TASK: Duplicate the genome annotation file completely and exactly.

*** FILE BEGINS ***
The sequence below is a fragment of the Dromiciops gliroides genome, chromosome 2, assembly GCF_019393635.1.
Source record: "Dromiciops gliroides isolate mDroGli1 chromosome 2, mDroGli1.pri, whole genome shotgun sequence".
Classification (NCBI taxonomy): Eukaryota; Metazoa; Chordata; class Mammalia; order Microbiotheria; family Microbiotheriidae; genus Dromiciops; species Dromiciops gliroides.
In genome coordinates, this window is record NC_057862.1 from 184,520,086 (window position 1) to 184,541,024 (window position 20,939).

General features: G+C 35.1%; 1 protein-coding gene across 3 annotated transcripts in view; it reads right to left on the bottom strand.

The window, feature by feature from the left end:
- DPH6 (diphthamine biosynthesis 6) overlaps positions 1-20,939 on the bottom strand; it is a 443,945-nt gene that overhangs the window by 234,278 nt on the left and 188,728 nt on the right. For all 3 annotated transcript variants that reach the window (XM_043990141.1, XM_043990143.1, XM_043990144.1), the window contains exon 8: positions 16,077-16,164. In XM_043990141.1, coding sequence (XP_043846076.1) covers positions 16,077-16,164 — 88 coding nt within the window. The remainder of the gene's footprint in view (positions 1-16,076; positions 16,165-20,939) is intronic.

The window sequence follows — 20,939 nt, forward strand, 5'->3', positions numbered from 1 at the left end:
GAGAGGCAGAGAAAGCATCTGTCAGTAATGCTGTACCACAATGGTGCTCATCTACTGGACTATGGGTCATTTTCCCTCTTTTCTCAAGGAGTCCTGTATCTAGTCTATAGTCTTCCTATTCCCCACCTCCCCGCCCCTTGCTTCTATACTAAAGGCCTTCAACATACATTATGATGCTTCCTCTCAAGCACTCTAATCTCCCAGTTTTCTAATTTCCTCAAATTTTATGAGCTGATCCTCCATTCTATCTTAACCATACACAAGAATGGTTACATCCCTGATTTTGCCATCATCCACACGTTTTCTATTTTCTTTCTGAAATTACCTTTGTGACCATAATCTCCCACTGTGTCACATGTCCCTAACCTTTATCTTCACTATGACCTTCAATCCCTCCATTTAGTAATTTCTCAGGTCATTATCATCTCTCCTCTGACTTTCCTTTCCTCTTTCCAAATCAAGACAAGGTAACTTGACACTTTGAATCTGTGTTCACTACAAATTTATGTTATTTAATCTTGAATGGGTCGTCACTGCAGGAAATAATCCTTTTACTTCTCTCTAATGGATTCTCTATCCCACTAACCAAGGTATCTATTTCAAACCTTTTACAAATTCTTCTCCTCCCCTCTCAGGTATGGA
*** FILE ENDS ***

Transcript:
The sequence below is a fragment of the Dromiciops gliroides genome, chromosome 2, assembly GCF_019393635.1.
Source record: "Dromiciops gliroides isolate mDroGli1 chromosome 2, mDroGli1.pri, whole genome shotgun sequence".
Classification (NCBI taxonomy): Eukaryota; Metazoa; Chordata; class Mammalia; order Microbiotheria; family Microbiotheriidae; genus Dromiciops; species Dromiciops gliroides.
In genome coordinates, this window is record NC_057862.1 from 184,520,086 (window position 1) to 184,541,024 (window position 20,939).

General features: G+C 35.1%; 1 protein-coding gene across 3 annotated transcripts in view; it reads right to left on the bottom strand.

The window, feature by feature from the left end:
- DPH6 (diphthamine biosynthesis 6) overlaps positions 1-20,939 on the bottom strand; it is a 443,945-nt gene that overhangs the window by 234,278 nt on the left and 188,728 nt on the right. For all 3 annotated transcript variants that reach the window (XM_043990141.1, XM_043990143.1, XM_043990144.1), the window contains exon 8: positions 16,077-16,164. In XM_043990141.1, coding sequence (XP_043846076.1) covers positions 16,077-16,164 — 88 coding nt within the window. The remainder of the gene's footprint in view (positions 1-16,076; positions 16,165-20,939) is intronic.

The window sequence follows — 20,939 nt, forward strand, 5'->3', positions numbered from 1 at the left end:
GAGAGGCAGAGAAAGCATCTGTCAGTAATGCTGTACCACAATGGTGCTCATCTACTGGACTATGGGTCATTTTCCCTCTTTTCTCAAGGAGTCCTGTATCTAGTCTATAGTCTTCCTATTCCCCACCTCCCCGCCCCTTGCTTCTATACTAAAGGCCTTCAACATACATTATGATGCTTCCTCTCAAGCACTCTAATCTCCCAGTTTTCTAATTTCCTCAAATTTTATGAGCTGATCCTCCATTCTATCTTAACCATACACAAGAATGGTTACATCCCTGATTTTGCCATCATCCACACGTTTTCTATTTTCTTTCTGAAATTACCTTTGTGACCATAATCTCCCACTGTGTCACATGTCCCTAACCTTTATCTTCACTATGACCTTCAATCCCTCCATTTAGTAATTTCTCAGGTCATTATCATCTCTCCTCTGACTTTCCTTTCCTCTTTCCAAATCAAGACAAGGTAACTTGACACTTTGAATCTGTGTTCACTACAAATTTATGTTATTTAATCTTGAATGGGTCGTCACTGCAGGAAATAATCCTTTTACTTCTCTCTAATGGATTCTCTATCCCACTAACCAAGGTATCTATTTCAAACCTTTTACAAATTCTTCTCCTCCCCTCTCAGGTATGGA